Kepler Telescope is a space telescope launched in 2009, monitoring the brightness of 145,000 Main Sequence Stars (or 190,000 according to another report). It is a Schmidt Camera with a 1.4 meter Primary Mirror and 95 Megapixel CCD. It is designed specifically to locate Extra Solar Planets by monitoring for Transients suggesting Transiting Planets. The original operation was continuous monitoring of a 116 square-degree field centered on Right Ascension 19h22'40", Declination +44°30'00".
Kepler has found 5,000 candidates in need of further confirmation, and past experience suggests 90% of such candidates are eventually confirmed to be exoplanets, others being attributable to star spots or Binary Stars. Over 2012-2014, 950+ Kepler-candidates have been confirmed as planets, and some other projects to find planet candidates have been curtailed or abandoned.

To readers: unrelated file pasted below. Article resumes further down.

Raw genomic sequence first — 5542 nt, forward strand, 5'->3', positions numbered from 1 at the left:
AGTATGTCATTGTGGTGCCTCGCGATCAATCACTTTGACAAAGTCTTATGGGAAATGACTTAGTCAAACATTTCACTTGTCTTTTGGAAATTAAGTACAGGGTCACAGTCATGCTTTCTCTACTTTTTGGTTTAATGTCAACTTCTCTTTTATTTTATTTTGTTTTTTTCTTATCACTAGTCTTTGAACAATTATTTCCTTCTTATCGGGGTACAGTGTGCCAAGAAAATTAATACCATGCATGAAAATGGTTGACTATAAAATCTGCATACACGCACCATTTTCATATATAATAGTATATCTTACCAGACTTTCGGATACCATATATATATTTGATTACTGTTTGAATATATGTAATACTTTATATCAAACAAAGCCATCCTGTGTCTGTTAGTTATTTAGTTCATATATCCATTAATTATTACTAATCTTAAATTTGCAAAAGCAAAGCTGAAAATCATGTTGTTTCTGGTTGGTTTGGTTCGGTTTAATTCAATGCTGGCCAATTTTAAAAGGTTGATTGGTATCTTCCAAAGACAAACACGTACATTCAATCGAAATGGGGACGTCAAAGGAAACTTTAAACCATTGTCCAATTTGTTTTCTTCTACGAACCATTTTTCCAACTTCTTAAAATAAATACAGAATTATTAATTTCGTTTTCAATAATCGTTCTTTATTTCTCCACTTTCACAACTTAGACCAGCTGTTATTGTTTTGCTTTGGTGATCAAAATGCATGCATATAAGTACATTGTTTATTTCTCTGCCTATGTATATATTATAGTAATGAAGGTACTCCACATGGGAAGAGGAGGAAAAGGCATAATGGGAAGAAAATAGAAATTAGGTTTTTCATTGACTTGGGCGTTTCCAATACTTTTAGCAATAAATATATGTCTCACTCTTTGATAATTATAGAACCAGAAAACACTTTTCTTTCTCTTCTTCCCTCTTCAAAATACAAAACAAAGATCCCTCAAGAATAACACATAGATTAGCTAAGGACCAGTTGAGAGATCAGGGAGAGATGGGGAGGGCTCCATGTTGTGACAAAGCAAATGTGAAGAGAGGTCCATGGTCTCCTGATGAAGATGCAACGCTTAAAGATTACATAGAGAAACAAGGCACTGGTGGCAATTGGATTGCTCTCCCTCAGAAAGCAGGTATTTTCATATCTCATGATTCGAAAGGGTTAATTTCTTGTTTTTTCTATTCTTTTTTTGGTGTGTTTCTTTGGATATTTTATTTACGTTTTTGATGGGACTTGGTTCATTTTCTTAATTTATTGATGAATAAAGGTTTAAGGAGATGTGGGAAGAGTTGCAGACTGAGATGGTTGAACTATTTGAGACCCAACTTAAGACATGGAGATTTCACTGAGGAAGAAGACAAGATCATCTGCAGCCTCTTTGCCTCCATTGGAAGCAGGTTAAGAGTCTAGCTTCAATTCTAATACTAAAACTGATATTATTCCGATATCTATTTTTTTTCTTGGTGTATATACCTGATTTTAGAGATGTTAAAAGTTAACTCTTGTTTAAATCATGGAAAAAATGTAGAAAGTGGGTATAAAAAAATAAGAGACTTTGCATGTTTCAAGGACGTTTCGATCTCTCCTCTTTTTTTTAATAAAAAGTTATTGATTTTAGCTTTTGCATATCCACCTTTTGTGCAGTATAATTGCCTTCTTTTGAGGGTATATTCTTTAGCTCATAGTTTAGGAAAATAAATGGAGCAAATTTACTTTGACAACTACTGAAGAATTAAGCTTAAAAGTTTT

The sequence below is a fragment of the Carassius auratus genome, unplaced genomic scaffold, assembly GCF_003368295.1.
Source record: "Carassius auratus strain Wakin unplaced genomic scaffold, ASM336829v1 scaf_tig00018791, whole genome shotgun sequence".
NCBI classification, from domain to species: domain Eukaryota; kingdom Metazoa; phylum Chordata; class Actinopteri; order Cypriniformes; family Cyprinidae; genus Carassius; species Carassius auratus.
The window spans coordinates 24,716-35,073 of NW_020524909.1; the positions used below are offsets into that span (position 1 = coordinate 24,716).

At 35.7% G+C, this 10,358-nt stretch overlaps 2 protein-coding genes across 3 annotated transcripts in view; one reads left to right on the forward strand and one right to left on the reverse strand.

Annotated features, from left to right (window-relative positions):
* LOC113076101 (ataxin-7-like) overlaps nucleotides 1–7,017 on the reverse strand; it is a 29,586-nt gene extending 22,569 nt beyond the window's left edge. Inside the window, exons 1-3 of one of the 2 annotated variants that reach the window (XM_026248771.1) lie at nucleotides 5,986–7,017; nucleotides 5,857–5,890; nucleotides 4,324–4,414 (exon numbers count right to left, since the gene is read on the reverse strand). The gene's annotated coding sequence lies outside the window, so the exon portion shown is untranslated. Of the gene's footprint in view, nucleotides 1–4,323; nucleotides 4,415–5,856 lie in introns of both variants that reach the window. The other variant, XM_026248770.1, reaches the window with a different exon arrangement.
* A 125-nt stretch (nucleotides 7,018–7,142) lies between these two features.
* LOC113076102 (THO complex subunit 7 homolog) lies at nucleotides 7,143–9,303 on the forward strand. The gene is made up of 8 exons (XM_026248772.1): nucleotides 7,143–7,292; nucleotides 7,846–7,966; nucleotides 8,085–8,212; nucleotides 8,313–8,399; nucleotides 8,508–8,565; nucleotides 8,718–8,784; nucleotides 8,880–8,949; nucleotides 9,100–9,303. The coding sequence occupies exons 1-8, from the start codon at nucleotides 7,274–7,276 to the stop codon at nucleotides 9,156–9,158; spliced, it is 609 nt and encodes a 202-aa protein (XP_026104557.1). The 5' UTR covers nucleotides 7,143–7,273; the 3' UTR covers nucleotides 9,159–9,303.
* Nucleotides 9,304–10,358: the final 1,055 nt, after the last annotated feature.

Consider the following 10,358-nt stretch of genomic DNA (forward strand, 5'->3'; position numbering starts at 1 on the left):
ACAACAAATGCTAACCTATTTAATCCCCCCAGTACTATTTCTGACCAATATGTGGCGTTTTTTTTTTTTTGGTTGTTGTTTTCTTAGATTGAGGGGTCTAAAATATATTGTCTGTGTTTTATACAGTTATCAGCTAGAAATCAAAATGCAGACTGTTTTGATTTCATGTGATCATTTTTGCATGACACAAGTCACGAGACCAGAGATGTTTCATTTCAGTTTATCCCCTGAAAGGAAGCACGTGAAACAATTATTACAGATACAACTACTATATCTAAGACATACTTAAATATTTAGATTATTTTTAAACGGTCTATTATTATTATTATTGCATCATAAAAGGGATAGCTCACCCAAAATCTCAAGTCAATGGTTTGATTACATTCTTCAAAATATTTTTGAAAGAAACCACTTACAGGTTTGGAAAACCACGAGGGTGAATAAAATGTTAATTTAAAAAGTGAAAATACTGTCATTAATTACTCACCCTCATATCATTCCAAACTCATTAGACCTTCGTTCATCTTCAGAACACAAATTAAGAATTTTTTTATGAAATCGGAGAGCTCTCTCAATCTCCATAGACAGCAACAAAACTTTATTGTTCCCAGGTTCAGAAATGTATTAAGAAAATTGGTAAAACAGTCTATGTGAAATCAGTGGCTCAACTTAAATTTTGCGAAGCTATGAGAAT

A failure in May 2013 (a reaction wheel failure) compromised Kepler's precision, bringing its primary mission to a close, though with many planet-candidates to be checked, more discoveries will be announced. New methods of spacecraft handling and planet hunting requiring less precision have been devised, and a "second mission", named K2 is in development.
The Kepler Dichotomy is an observed trend in the data collected from Kepler: the count of systems showing one planet doesn't seem to fit in with the counts of those showing more planets. This has led to theories holding that some systems generate and evolve planets in a manner likely to result in a single planet and others use a mechanism likely to result in two or more.
KOI stands for Kepler Object Of Interest, the term for a possible planet, i.e., the location of observations that appear to reveal a transiting planet.
California-Kepler Survey (CKS)
Extra Solar Planet